VANESSA ARRINGTON | Associated Press
Cuban rockers and families alike went wild for Rick Wakeman in a seaside concert, rushing to the stage when the former Yes star grabbed a portable keyboard and started jamming in the crowd.
Wakeman and the New English Rock Ensemble, or NERE, played a two-hour set late Sunday for several hundred Cubans in Havana’s open-air Anti-imperialist Plaza on the Malecon, the city’s famed seawall.
“This is the best rock music that has ever been played on this island,” said an enthusiastic Jose Negrin, 40, who came with his wife and 15-year-old son.
Father and son looked on in fascination, playing their own imaginary keyboards in the air, as Wakeman’s fingers flew around several pianos and electric synthesizers.
The Brit wore a sequined red, white and gold cape as he played center-stage, while the NERE’s lead singer sported a traditional tropical shirt known as a guayabera.
Wakeman traded the cape for a glittery purple jacket and a wizard’s hat when he came down to play in the crowd, grabbing a Cuban girl to come onstage and hold his portable keyboard as he continued to play, without missing a beat.
The rock star devoted most of the concert to classic tunes from the 1970s, including songs from his “Journey to the Center of the Earth” and “The Six Wives of Henry VIII.”
The crowd roared when he played “Arthur” - the theme song for a weekly cultural program on Cuban television called “History of Cinema.”
Women held up “Rick Wakeman, I love you,” signs, as well as posters calling him “The Master of Keyboards.”
Several father-and-son pairs were in the crowd, as well as rockers wearing tattered jeans and heavy-metal T-shirts. Tattoos and body piercings rarely seen at concerts in the land of salsa and son were abundant, as was long hair.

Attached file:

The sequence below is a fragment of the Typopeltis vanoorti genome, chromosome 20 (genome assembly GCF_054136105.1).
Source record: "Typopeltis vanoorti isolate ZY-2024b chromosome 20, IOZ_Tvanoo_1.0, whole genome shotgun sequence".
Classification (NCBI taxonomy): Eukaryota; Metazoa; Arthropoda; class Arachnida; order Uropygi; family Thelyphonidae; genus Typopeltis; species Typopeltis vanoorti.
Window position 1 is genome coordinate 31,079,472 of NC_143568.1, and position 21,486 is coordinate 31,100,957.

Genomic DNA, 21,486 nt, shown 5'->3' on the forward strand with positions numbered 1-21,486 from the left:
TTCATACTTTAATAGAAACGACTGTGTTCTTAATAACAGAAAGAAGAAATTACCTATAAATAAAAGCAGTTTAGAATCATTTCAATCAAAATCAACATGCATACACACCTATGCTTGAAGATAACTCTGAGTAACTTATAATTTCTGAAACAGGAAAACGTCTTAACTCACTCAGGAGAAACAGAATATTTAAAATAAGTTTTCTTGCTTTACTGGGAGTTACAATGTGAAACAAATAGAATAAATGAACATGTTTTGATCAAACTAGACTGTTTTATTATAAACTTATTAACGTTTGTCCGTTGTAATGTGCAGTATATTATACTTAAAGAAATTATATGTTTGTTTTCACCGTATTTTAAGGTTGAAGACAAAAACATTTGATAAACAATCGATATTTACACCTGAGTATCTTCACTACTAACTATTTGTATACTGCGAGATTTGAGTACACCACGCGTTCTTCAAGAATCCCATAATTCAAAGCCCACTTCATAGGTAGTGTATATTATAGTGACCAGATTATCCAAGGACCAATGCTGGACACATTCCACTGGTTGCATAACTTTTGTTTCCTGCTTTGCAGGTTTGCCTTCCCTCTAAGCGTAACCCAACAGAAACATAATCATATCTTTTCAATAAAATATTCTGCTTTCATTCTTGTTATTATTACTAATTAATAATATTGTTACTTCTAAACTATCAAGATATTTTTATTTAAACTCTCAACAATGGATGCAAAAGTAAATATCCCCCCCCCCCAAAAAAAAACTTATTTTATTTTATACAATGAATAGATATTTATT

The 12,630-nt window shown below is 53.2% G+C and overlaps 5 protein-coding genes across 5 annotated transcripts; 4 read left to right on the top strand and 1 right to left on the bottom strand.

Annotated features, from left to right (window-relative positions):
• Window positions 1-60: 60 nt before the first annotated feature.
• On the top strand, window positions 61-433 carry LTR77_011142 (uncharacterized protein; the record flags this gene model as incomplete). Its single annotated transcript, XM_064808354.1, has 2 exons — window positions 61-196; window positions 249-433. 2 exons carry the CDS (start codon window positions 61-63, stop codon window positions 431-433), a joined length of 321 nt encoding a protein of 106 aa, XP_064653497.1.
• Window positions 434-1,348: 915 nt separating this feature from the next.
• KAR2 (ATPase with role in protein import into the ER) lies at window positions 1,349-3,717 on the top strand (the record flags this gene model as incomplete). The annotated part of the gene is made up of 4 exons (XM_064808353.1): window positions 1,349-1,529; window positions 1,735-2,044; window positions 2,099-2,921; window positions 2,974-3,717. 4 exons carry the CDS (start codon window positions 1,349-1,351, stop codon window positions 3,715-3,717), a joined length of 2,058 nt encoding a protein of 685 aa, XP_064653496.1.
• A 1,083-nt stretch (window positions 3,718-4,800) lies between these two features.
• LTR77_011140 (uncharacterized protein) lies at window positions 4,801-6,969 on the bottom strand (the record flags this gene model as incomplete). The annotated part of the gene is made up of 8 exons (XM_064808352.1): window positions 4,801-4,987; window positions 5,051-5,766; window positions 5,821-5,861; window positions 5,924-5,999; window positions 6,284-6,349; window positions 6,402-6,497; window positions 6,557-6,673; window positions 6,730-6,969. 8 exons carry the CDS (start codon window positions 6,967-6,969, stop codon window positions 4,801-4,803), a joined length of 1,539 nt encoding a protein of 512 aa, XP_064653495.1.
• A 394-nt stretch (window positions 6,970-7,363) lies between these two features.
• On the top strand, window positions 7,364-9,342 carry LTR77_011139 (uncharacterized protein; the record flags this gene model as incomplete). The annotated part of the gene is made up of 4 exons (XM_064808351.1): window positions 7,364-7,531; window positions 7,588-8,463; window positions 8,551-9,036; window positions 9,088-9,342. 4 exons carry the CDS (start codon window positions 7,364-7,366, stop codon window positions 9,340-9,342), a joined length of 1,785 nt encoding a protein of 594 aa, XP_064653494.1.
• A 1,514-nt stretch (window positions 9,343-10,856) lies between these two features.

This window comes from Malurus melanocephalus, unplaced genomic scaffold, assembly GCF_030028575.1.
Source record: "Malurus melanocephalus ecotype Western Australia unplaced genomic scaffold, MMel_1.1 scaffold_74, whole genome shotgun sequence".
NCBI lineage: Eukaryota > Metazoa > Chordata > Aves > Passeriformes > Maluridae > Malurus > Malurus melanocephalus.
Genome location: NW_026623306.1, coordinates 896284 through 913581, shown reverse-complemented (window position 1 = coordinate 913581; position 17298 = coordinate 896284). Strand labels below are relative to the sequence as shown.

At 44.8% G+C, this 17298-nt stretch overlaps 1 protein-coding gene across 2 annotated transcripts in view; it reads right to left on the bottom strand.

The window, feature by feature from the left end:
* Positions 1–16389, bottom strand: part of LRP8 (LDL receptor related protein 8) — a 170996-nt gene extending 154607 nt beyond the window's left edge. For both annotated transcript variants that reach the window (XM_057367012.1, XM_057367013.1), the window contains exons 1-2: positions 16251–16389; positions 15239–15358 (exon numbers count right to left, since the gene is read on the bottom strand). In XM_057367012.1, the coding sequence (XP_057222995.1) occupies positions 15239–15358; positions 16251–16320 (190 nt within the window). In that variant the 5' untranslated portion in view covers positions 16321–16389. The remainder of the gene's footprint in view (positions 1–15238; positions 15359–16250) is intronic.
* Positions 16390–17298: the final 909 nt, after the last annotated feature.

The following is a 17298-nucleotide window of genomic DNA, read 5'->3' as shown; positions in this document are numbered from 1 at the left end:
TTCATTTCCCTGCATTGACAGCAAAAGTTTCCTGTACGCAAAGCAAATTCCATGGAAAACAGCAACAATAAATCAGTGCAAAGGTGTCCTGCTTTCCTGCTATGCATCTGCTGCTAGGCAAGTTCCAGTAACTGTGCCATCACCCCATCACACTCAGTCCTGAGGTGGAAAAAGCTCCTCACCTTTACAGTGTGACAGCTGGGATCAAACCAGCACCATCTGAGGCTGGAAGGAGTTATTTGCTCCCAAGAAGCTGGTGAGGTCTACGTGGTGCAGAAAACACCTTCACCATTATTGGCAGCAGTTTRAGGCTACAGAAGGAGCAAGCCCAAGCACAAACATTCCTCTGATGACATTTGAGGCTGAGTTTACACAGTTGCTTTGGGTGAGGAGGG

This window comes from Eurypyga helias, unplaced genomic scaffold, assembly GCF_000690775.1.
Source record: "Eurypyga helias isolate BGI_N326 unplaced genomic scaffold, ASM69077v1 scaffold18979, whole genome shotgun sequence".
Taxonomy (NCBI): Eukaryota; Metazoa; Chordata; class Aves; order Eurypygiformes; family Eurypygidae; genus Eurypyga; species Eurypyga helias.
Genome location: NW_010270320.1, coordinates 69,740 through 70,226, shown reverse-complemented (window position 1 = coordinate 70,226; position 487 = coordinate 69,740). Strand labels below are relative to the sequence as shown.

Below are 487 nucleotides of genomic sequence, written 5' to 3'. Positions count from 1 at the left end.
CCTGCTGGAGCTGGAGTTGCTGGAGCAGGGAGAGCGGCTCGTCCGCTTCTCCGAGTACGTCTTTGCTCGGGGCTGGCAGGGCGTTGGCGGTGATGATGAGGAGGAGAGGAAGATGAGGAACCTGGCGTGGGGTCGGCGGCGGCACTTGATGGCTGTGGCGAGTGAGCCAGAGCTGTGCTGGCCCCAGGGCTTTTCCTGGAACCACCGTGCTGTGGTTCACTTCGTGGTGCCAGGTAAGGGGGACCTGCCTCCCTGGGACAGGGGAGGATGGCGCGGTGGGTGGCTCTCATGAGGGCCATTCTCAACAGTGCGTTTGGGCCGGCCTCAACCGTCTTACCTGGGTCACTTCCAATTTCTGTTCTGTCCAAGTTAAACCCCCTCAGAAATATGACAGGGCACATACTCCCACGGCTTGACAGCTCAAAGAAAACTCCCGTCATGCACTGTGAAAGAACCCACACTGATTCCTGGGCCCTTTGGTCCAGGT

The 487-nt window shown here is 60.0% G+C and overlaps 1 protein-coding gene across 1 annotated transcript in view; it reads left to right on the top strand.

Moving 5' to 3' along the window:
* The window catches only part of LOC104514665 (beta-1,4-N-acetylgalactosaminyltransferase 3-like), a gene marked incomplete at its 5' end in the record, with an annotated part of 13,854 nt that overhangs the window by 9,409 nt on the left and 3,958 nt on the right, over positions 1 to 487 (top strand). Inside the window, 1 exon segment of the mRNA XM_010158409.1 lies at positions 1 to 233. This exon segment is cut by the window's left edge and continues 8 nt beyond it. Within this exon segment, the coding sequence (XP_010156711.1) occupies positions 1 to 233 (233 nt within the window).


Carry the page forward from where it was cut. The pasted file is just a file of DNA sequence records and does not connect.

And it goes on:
“It used to be that you were discriminated against in Cuba for having long hair,” Lazaro Perez, a 33-year-old ceramic artist with flowing tresses, said of the 1970s and early 1980s. “Rockers were persecuted, told they were against the (Cuban) revolution. But that’s long gone - we’re in 2005 now.”
Perez said he was extremely impressed with NERE.
“I’ve never seen this quality of rock music here in Cuba,” he said. “All the musicians have astonished me.”
Energetic drum and guitar solos were aptly appreciated by the crowd, as were lively opening performances by Synthesis, an Afro-Cuban group popular among several generations on the island, and Cross Fire, a Swiss-Italian blues and rock group.
Wakeman, on his first Cuba tour, took a quick break to address the crowd, speaking in English.
“We have had such a wonderful time here, you have made us so welcome,” Wakeman said. “We really look forward to coming back and seeing you, very soon.”
In a news conference last week, Wakeman said he hopes to return to the island several times to play integrated music alongside Cuban artists.
Sunday’s concert was Wakeman’s third, after performing Friday and Saturday nights at Havana’s Karl Marx theater. He was scheduled to visit a memorial to revolutionary fighter Ernesto “Che” Guevara in the central Cuban city of Santa Clara on Monday before leaving the island.
Though he declined to make any political remarks about communist Cuba last week, on Sunday the rock star waved a huge Cuban flag on stage during his finale.
The stage’s backdrop, directly in front of the United State’s diplomatic mission in Havana, also contained the Cuban slogan, “Trenches filled with ideas are worth more than trenches filled with stones.”
At night’s end, the band’s drummer threw his sticks into the crowd, then Wakeman took a majestic bow before leaving the stage, the tails of his cape flowing behind him.